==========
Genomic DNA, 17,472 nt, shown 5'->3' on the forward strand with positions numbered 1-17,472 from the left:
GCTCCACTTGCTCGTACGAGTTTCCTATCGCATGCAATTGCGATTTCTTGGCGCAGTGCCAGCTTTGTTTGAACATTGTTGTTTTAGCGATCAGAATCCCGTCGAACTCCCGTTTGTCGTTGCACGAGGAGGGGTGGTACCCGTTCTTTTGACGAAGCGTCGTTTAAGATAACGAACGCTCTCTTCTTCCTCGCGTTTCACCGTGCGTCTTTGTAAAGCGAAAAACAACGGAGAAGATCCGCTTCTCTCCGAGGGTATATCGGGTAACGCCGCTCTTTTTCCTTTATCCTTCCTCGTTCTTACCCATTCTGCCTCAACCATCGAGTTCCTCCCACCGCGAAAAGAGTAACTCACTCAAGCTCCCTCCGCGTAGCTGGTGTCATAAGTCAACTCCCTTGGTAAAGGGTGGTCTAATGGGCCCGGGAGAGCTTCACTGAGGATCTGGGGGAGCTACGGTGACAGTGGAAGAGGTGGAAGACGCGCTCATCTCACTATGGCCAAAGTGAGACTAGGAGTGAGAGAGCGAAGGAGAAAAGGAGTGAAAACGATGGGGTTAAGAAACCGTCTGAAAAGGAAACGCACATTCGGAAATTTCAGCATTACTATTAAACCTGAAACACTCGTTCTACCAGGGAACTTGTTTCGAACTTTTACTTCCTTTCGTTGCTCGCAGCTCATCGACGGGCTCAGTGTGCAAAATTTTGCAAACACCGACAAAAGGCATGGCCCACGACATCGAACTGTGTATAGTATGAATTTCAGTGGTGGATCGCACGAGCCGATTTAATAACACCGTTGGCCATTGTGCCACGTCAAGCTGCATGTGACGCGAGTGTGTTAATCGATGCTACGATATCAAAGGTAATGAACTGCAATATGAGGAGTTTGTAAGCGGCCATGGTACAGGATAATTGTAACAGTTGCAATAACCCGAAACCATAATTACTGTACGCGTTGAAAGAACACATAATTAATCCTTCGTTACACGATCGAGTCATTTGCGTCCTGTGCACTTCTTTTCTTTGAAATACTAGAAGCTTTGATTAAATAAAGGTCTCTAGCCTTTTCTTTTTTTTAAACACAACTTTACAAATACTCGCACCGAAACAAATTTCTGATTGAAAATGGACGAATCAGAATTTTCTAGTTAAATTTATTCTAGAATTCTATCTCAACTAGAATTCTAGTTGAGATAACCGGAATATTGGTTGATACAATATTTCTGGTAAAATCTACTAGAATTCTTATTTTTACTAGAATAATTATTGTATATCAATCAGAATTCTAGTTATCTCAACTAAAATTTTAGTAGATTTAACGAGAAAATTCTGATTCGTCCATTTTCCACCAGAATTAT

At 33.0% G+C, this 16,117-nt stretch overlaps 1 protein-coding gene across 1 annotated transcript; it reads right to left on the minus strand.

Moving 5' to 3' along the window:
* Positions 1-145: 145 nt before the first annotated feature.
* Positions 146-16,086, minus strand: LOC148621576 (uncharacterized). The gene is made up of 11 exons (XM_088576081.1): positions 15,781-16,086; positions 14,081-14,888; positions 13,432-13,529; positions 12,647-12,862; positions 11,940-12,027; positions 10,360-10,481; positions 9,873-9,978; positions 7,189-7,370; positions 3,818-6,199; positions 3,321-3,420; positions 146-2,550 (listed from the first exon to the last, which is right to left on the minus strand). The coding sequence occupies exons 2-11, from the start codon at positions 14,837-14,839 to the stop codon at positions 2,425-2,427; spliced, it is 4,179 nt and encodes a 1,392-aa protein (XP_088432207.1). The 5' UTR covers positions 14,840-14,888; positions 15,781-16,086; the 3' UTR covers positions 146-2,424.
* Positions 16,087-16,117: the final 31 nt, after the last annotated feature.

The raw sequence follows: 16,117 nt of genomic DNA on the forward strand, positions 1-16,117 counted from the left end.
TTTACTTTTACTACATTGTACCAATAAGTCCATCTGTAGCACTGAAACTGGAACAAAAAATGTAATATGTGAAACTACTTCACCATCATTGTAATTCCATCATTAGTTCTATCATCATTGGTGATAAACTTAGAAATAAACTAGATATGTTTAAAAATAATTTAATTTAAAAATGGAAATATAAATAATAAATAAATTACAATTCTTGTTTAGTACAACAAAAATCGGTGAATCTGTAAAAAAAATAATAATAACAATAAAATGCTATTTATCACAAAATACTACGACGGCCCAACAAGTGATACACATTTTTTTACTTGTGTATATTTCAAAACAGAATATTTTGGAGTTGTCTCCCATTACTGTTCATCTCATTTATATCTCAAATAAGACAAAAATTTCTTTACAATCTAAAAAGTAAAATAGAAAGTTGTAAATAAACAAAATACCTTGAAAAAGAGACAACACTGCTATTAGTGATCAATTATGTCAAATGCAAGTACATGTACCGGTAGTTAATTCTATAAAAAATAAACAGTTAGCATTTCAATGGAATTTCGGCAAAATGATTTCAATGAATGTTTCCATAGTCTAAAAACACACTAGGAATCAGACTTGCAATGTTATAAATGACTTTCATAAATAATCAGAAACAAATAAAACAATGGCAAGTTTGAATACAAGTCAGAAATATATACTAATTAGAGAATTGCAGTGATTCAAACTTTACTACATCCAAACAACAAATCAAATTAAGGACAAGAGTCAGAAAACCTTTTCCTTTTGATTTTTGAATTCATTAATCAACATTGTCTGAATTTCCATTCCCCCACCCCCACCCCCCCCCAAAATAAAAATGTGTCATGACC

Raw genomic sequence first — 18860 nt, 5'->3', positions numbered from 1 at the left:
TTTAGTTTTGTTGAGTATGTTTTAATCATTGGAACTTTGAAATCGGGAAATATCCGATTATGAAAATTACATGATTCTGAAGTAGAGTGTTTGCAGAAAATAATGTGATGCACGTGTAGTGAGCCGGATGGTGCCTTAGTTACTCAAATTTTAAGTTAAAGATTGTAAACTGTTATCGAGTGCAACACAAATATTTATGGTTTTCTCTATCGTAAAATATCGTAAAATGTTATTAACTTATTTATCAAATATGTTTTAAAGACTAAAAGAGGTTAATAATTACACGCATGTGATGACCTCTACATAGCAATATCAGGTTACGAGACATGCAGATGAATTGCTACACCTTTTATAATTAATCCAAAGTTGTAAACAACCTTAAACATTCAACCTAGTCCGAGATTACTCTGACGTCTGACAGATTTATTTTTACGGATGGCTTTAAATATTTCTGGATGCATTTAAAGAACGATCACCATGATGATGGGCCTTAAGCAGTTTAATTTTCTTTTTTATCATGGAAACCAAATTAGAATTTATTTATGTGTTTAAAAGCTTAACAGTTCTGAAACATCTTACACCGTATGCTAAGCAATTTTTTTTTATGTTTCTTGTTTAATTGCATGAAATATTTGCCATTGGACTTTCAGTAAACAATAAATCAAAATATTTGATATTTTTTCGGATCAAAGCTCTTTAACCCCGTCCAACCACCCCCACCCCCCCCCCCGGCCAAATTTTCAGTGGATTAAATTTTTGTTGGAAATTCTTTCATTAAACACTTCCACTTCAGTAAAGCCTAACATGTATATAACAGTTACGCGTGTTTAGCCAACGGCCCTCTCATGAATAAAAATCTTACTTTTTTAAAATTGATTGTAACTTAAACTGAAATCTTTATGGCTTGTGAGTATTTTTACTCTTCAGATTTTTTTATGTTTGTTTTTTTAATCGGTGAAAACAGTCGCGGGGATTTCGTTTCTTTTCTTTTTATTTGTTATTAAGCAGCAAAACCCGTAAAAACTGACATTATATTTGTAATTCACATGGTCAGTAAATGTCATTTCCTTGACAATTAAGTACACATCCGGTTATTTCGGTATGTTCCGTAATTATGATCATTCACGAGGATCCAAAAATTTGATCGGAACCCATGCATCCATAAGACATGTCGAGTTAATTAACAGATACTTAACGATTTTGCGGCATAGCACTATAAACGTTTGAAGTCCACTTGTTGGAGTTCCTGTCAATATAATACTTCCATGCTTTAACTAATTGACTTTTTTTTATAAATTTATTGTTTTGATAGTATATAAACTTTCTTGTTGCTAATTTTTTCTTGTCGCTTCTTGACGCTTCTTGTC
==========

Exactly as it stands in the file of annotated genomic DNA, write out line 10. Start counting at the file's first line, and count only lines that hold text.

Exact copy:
Raw genomic sequence first — 18860 nt, 5'->3', positions numbered from 1 at the left: